WikiLeaks says Julian Assange is 'free,' has left UK

AFP || Shining BD

Published: 6/25/2024 5:37:43 AM

Julian Assange was released from prison Monday and has left Britain, WikiLeaks said, as he reached a landmark plea deal with US authorities that brought an end to his years-long legal drama.

"Julian Assange is free," WikiLeaks wrote on X of its founder, who had been detained in Britain for five years as he fought extradition to the United States which sought to prosecute him for revealing military secrets.

He has agreed to plead guilty to a single count of conspiracy to obtain and disseminate national defense information, according to a document filed in court in the Northern Mariana Islands in the Pacific.

Assange is scheduled to appear in the US territory on Wednesday morning local time.

He is expected to be sentenced to 62 months in prison, with credit for the five years and two months he has served in prison in Britain. This means he could return to his native Australia.

The Australian government responded that Assange's case had "dragged on for too long" and there was "nothing to be gained by his continued incarceration."

The publisher, now aged 52, was wanted by Washington for publishing hundreds of thousands of secret US documents from 2010 as head of the whistleblowing website WikiLeaks.

During his ordeal Assange became a hero to free speech campaigners around the world and a villain to those who thought he endangered US national security and intelligence sources by revealing secrets.

US authorities wanted to put Assange on trial for divulging military secrets about the wars in Iraq and Afghanistan.

The plea bargain agreement will presumably end Assange's nearly 14-year legal drama.

Assange was indicted by a US federal grand jury in 2019 on 18 counts stemming from WikiLeaks' publication of a trove of national security documents.

Extradition battle

WikiLeaks released a short video of Assange speaking with people in what appeared to be an office and then boarding a plane.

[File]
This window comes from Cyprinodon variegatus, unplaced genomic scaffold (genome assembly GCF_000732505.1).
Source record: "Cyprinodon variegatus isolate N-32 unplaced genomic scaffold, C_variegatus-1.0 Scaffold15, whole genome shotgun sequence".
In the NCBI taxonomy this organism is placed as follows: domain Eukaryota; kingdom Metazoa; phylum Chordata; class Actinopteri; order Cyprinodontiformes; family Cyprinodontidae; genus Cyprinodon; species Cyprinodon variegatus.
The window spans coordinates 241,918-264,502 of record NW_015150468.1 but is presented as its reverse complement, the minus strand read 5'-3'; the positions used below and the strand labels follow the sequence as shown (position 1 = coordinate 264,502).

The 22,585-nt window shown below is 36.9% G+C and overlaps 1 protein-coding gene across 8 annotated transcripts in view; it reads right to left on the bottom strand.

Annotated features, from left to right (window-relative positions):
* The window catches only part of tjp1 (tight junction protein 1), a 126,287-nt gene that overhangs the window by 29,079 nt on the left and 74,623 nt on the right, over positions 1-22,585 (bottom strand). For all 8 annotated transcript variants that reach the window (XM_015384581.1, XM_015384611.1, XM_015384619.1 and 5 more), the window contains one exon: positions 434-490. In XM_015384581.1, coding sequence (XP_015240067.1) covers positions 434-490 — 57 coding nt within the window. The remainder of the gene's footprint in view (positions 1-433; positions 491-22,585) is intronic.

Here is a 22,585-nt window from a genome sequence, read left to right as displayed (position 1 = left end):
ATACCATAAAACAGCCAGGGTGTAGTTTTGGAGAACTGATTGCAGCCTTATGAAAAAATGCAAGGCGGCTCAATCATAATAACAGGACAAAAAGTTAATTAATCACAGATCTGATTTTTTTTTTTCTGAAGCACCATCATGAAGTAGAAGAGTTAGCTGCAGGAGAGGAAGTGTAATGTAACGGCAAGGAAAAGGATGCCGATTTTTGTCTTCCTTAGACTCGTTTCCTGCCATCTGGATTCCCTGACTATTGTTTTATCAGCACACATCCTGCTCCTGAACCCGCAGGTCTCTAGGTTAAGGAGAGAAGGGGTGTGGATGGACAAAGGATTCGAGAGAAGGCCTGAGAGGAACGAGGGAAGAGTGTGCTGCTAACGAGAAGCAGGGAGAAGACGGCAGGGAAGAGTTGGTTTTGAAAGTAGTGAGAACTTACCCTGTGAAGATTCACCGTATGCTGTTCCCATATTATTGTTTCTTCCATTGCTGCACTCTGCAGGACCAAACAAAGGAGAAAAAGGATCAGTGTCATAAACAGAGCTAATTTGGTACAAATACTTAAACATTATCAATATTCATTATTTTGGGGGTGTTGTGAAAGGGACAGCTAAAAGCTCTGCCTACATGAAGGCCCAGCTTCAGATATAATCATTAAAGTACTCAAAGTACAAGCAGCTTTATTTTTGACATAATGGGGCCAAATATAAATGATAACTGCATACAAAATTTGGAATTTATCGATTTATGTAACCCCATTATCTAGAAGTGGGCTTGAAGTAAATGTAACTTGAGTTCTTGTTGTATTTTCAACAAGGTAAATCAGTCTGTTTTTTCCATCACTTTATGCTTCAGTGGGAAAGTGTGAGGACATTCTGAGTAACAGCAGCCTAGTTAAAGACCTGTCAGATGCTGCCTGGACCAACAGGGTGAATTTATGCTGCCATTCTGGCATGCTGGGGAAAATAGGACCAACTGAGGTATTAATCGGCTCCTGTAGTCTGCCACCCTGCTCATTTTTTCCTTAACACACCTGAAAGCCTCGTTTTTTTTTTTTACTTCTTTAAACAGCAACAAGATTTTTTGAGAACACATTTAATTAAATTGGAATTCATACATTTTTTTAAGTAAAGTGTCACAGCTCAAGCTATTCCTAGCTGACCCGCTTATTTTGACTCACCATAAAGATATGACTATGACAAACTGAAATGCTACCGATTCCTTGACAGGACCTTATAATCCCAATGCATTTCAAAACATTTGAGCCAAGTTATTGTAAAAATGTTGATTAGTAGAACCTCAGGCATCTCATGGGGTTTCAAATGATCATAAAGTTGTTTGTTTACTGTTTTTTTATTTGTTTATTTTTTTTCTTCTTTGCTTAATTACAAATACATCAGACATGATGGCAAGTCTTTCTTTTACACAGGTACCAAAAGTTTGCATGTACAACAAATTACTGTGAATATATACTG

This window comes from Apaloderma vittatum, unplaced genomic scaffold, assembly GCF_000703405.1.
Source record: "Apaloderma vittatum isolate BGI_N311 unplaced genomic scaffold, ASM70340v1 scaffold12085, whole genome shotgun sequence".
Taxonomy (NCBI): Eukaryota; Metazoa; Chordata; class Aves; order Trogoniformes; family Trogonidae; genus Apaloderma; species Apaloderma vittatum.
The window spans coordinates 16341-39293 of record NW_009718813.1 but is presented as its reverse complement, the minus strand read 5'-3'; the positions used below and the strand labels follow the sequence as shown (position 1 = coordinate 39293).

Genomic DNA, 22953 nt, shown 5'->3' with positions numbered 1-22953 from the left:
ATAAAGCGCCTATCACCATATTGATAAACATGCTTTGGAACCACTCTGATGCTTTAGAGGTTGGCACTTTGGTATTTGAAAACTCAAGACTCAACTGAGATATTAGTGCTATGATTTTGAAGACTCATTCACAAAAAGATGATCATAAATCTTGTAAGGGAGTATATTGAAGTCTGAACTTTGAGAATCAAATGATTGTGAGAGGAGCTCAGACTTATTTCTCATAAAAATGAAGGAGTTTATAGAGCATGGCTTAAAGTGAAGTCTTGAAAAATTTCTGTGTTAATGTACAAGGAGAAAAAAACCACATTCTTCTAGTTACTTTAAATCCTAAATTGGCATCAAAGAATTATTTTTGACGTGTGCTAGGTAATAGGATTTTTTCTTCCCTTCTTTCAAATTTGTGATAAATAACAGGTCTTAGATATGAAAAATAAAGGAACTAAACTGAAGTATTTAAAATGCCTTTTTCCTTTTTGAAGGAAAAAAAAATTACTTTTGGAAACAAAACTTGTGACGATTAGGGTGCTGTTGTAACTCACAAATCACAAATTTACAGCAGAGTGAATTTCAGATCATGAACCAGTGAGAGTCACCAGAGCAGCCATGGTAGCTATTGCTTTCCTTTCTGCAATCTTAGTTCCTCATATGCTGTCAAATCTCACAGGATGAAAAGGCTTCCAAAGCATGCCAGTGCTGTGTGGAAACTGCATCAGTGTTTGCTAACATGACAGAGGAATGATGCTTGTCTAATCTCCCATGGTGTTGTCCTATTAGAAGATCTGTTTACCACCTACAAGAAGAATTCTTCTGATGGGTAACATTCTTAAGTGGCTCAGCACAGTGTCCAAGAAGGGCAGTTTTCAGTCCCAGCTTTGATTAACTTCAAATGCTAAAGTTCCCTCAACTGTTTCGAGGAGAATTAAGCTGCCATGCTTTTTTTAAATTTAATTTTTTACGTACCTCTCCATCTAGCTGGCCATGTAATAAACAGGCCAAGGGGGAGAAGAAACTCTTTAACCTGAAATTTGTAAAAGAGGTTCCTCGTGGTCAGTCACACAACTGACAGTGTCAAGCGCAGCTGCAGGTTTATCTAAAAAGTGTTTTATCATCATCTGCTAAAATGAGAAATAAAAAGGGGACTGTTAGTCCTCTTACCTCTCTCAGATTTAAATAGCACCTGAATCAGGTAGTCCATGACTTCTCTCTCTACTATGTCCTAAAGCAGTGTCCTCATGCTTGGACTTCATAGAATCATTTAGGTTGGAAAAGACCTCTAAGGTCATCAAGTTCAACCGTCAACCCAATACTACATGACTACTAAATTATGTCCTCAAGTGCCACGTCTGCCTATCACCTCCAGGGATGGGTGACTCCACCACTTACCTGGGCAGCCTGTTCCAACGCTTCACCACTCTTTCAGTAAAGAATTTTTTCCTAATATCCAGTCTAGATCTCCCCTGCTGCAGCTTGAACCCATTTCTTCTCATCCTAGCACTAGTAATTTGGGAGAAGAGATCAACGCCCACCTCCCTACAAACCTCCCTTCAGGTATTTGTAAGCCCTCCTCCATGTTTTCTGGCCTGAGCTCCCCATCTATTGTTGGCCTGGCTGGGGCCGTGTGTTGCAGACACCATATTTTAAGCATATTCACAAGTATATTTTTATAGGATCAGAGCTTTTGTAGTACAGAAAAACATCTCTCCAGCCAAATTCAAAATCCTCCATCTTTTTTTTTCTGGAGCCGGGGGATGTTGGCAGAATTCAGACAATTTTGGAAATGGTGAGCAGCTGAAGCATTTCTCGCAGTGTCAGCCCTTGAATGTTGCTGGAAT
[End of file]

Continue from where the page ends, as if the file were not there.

According to Thai officials, the plane carrying Assange was expected to refuel and resupply in Bangkok before carrying on to Saipan, capital of the Northern Mariana Islands.

Assange's family expressed deep gratitude for his freedom, including his mother Christine Assange who said in a statement carried by Australian media that she was "grateful that my son's ordeal is finally coming to an end."

His wife Stella meanwhile thanked campaigners, writing on social media platform X that "words cannot express our immense gratitude."

Assange met his wife while he was holed up in Ecuador's London embassy, then married her in a ceremony in prison. They now have two young children.

Announcement of the deal came two weeks before Assange was scheduled to appear in court in Britain to appeal a ruling approving his extradition to the United States.

Assange had been detained in the high-security Belmarsh prison in London since April 2019.

He was arrested after spending seven years in Ecuador's London embassy to avoid extradition to Sweden, where he faced accusations of sexual assault that were eventually dropped.

The material he released included video showing civilians being killed by fire from a US helicopter gunship in Iraq in 2007. The victims included two Reuters journalists.

The United States has accused Assange under the 1917 Espionage Act. Supporters have warned this means he could be sentenced to 175 years in prison.

The British government approved his extradition in June 2022.

In the latest twist to the saga, two British judges said in May that he could appeal against his extradition to the United States.

The appeal was to address the question of whether, as a foreigner on trial in America, he would enjoy the protections of freedom of speech accorded under the First Amendment to the US Constitution.

The plea deal was not entirely unexpected. President Joe Biden had been under growing pressure to drop the long-running case against Assange.

In February the government of Australia made an official request to this effect and Biden said he would consider it, raising hopes among Assange supporters that his ordeal might end.

Emma Shortis, senior researcher at The Australia Institute think tank, told AFP that both Canberra and Washington had a "recognition that this had to end."

"There was just no way this wasn't becoming an issue for the (US-Australia) alliance," Shortis said.

Shining BD